Zuma’s Revenge! is a puzzle game with the very traditional and old-school mechanic of matching three or more objects of a similar color. However, developer PopCap Games, creators of such hits as Peggle and Plants vs. Zombies, has applied some new twists to this formula, including the ability for more precise controls using modern analog sticks. The result is a fun and frenzied puzzler that fans of the genre will likely enjoy.
The game, a sequel to hit 2003 title, Zuma, has a very loose narrative. That basic storyline centres upon a frog who washes onto the shore of a jungle-filled island during a storm, and ends up being confronted by some unfriendly boss characters, such as a ferocious cat and a shaman. Other than a brief opening and some periodic dialogue text from bosses in-between levels, it’s entirely forgettable. The real focus of the game is on how it plays.
Players control the frog, who sits static in a certain point on the screen and can be rotated in any direction using the left analog stick. Around the frog is a path carved into the ground from which various colored balls roll onto. They are continually moving towards a golden emblem at the end of the path, and the player must get rid of all the balls before they reach the emblem to beat each level. That is done is through shooting additional balls via the frog, who always has a random ball in its mouth. Players must quickly decide where to aim each ball, preferably into other similarly-colored groups. If at least 3 balls of the same color touch, they will be destroyed. Eventually, the balls stop coming out, and once all of the remaining ones are gone, the player moves on to the next level.
The fact that no two levels are exactly alike in layout is taken full advantage of by the developers. Unlike a game like Tetris, which always has the same rectangular void to play on, the way the balls roll in is often quite different from level to level, and an additional challenge can come from this factor. An example is a level where the path is curved in a way so that certain balls roll in front of each other, making it necessary for the player to focus on the balls in front before they can take out any of the ones in the rear.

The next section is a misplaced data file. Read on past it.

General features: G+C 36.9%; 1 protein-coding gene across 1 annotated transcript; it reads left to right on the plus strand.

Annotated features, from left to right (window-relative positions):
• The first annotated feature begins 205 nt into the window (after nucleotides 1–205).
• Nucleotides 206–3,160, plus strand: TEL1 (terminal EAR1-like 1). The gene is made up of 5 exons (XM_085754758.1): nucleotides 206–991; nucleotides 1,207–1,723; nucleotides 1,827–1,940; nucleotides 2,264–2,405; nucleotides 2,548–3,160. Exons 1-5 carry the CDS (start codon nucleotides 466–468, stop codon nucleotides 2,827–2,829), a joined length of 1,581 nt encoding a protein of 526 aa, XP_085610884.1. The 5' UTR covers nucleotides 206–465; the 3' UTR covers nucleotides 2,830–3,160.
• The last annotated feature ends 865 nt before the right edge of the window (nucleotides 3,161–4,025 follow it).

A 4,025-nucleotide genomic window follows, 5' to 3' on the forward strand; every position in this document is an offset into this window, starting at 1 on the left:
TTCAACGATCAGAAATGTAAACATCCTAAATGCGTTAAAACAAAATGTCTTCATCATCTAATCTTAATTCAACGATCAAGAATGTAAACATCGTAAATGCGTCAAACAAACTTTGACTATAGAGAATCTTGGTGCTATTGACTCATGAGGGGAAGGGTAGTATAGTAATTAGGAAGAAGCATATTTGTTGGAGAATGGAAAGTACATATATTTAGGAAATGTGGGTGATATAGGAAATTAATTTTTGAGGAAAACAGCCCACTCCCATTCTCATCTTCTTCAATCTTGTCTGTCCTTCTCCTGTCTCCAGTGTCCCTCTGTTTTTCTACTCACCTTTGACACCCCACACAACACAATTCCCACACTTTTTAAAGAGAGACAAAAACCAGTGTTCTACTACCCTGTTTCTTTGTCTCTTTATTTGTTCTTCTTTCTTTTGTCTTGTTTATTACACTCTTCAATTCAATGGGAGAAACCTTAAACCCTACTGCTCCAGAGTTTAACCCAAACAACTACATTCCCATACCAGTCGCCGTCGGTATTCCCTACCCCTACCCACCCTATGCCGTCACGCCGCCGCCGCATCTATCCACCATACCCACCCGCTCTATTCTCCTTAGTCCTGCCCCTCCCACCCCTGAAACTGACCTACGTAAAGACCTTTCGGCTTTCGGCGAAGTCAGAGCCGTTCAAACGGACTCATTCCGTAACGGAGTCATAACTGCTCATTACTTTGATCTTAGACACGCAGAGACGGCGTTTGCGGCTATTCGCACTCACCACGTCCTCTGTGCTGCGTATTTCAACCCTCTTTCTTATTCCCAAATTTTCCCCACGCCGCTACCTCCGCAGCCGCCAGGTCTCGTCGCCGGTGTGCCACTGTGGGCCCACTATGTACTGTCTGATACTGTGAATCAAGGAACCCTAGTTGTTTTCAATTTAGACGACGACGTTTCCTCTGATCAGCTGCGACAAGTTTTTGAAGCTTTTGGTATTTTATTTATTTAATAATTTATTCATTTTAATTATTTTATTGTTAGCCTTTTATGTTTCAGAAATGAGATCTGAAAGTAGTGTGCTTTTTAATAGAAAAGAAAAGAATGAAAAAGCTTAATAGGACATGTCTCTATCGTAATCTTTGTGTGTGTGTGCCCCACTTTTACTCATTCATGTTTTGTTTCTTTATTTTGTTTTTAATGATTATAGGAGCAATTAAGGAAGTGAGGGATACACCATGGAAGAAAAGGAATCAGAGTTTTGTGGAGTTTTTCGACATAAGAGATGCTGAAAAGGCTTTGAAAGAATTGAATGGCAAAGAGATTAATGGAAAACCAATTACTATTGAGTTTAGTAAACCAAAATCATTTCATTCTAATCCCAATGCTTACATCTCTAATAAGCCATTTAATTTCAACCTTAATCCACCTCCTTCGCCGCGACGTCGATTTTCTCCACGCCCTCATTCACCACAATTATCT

Certain balls also enable powerups when destroyed; these are indicated by specific visual symbols. The effects are various, be they offensive (temporarily gaining a laser that can destroy any ball you aim at) or tactical (slowing down the speed at which all of the balls more forward, giving the player additional time to think and aim). Some of these power-ups feel a bit more useful than others; while the one that destroys all the balls of a certain color can be a life saver, the laser powerup only works about four times before disappearing, and it can be easy to mistakenly press the button one more time afterwards, making the frog fire an additional ball that you didn’t mean to.
Additional environmental factors are thrown into later levels. These include pressing a button to have the frog hop between two different points on each level, giving players different angles to shoot from, as well as levels where the frog is able to move manually from one side of the screen to another in a straight line, but cannot rotate. These add some nice variety to the gameplay, and are welcome when they do show up.
An incentive to replay levels comes in the form of a system of unlockable tokens for each level. These can be earned through such feats as achieving a certain score minimum by the end of the level, or finishing under a certain time. As players progress through the game, they will unlock Spirit Animals, which are essentially gameplay benefits and powerups represnted by various characters. These give the players such abilities as having fruit randomly pop up that can be shot for extra points, or accelerating the overall speed the frog fires balls at. Each Spirit Animal can be leveled up with an increasingly higher amount of tokens, with each level enhancing its effect.
The Spirit Animals are unlocked through the main campaign’s boss battles, where the frog is tasked with shooting its balls at the on-screen boss character and taking its life meter down to zero. The bosses aren’t defenseless, however, and can shoot spells that have ill effects, and are guarded by several rows of balls that the player must first clear a path through with the game’s traditional style of play.
These twists on the gameplay work well and feel rewarding. People who really get into the game will enjoy the extra incentives to go back and perfect their playthroughs of each level. It’s a good representation of the game’s quality in general. PopCap has done an admirable job of taking a very simple gameplay concept and putting enough twists on it to remain intriguing as you keep playing it. The fact that you can unlock additional modes, such as the challenging endurance run called Iron Frog or new, weekly challenges to compete against friends’ scores with, adds to the overall value of the package.
Zuma’s Revenge! gets a definite recommendation for those who enjoy a good puzzle game. It doesn’t fall into the trap of becoming too repetitive, the jungle-themed visuals are presented in a colorful and appealing manner, and it’s simply fun to play. Casual audiences will eat it up, and if you ever found yourself fond of games like Tetris or Bust-A-Move, it’s worth a try.